16. Starfield B, Shi L, Macinko J. Contribution of primary care to health systems and health. Milbank Q 2005 Sep;83(3):457-502 [FREE Full text] [CrossRef] [Medline]
    17. Gray DP, Freeman G, Johns C, Roland M. Covid 19: a fork in the road for general practice. BMJ 2020 Sep 28;370:m3709. [CrossRef] [Medline]
    18. Helsedirektoratet, Direktoratet for e-helse. E-konsultasjon og triage hos fastlege [E-consultations and triage with the GP]. 2019.   URL: https:/​/www.​helsedirektoratet.no/​rapporter/​e-konsultasjon-helsedirektoratet-og-direktoratet-for-e-helse [accessed 2021-01-25]
    19. Helse-og omsorgsdepartementet. Oppfordrer helsetjenesten til å bruke videokonsultasjon [Encourages the health care service to use video consultation] 2020.   URL: https:/​/www.​regjeringen.no/​no/​aktuelt/​oppfordrer-helsetjenesten-til-a-bruke -videokonsultasjon/​id2693883/​ [accessed 2021-01-25]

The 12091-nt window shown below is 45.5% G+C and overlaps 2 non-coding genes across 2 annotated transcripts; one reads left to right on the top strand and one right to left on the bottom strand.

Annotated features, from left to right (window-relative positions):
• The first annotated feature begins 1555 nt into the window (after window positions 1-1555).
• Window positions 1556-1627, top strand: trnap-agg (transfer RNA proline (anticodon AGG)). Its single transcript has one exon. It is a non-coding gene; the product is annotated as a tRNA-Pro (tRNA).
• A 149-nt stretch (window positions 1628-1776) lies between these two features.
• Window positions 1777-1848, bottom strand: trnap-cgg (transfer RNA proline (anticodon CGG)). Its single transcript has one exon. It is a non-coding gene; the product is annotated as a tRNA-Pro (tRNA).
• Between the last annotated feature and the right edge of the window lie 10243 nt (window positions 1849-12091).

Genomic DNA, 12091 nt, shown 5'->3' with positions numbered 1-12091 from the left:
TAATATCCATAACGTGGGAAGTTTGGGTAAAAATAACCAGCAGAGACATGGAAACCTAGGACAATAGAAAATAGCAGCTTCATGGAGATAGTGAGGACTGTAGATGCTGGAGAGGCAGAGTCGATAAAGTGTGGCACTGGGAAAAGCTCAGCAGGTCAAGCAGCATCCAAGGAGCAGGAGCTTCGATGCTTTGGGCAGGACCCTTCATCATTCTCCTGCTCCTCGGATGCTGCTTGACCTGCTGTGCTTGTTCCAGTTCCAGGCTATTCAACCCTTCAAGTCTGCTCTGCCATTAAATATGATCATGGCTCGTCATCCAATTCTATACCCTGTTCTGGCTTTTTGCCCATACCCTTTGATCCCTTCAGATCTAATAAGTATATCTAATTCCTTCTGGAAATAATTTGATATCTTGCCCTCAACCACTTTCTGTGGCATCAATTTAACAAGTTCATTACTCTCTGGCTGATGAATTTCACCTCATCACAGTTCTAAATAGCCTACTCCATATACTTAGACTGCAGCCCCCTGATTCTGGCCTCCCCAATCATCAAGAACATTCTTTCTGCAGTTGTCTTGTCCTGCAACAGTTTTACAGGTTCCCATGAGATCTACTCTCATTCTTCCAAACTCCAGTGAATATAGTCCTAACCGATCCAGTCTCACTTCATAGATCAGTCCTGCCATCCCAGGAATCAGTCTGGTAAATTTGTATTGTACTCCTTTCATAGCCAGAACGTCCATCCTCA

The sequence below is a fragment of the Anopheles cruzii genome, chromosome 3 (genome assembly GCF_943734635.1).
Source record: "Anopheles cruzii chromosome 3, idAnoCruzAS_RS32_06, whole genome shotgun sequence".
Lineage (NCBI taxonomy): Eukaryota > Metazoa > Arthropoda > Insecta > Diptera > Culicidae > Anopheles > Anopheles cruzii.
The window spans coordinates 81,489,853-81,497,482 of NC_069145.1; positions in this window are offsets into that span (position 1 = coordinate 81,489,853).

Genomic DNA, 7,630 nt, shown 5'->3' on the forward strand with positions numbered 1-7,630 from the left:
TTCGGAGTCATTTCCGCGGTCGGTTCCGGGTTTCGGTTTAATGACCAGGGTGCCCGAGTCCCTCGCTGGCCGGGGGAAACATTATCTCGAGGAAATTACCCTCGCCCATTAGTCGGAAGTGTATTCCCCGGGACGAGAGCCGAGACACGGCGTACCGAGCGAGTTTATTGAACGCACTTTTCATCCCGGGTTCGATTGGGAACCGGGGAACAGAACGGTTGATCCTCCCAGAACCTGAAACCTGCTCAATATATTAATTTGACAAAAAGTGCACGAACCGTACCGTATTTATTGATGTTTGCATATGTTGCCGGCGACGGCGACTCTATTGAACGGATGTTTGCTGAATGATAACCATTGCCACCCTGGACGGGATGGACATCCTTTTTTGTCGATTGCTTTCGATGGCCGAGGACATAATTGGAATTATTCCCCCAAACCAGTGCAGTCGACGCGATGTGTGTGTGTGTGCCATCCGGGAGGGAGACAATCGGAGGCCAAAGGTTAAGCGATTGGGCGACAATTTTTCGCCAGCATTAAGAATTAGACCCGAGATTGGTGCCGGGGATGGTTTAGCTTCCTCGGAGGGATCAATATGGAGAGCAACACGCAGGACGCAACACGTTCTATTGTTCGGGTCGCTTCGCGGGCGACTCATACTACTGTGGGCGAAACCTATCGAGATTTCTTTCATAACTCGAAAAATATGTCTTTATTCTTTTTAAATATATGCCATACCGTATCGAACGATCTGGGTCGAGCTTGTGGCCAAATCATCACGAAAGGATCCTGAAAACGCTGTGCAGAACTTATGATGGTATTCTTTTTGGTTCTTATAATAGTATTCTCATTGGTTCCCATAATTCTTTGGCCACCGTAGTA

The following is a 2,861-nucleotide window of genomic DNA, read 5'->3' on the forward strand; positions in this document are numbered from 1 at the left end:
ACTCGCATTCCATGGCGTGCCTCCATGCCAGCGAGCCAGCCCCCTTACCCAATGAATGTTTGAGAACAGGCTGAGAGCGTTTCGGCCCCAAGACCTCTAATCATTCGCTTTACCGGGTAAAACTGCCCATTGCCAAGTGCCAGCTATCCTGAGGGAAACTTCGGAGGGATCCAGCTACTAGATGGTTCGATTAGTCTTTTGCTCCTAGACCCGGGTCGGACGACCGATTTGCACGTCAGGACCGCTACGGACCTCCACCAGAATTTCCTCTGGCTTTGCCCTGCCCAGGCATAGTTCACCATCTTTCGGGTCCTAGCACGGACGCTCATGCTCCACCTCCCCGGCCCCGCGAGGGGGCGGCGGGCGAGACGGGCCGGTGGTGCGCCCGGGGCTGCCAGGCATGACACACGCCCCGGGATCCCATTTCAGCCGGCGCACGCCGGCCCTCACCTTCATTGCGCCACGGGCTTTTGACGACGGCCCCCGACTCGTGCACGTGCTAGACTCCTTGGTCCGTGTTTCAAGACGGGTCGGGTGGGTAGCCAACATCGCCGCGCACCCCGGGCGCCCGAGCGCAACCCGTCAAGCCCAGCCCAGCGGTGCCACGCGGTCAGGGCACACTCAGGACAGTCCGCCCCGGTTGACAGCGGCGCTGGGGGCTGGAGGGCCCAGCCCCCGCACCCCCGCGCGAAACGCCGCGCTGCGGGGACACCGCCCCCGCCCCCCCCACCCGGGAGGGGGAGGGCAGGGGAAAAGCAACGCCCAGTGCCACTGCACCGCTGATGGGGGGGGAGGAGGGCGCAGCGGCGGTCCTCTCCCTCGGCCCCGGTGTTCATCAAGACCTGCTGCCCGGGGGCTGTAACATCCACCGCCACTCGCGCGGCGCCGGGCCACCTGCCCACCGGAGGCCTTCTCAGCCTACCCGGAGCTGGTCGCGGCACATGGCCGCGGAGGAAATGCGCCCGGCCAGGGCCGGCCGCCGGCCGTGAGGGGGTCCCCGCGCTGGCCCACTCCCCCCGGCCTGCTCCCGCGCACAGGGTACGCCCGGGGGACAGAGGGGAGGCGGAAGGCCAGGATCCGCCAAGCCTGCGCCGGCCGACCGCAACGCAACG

20. Tikkanen R, Osborn R, Mossialos E, Djordjevic A, Wharton G. The Commonwealth Fund. International Health Care System Profils - Norway 2020.   URL: https://www.commonwealthfund.org/international-health-policy-center/countries/norway [accessed 2021-01-25]
    21. Car J, Koh GC, Foong PS, Wang CJ. Video consultations in primary and specialist care during the COVID-19 pandemic and beyond. BMJ 2020 Oct 20;371:m3945. [CrossRef] [Medline]
    22. Eysenbach G. Improving the quality of Web surveys: the Checklist for Reporting Results of Internet E-Surveys (CHERRIES). J Med Internet Res 2004 Sep 29;6(3):e34 [FREE Full text] [CrossRef] [Medline]
    23. Norsk Helseinformatikk AS.   URL: https://nhi.no/ [accessed 2021-01-25]
    24. Helsedirektoratet, Fastlegestatistikk [Statistics for Norwegian General Practitioners].   URL: https://www.helsedirektoratet.no/statistikk/fastlegestatistikk [accessed 2021-01-27]
    25. Salisbury C, Quigley A, Hex N, Aznar C. Private Video Consultation Services and the Future of Primary Care. J Med Internet Res 2020 Oct 01;22(10):e19415 [FREE Full text] [CrossRef] [Medline]
    26. Donaghy E, Atherton H, Hammersley V, McNeilly H, Bikker A, Robbins L, et al. Acceptability, benefits, and challenges of video consulting: a qualitative study in primary care. Br J Gen Pract 2019 Jun 03;69(686):e586-e594. [CrossRef]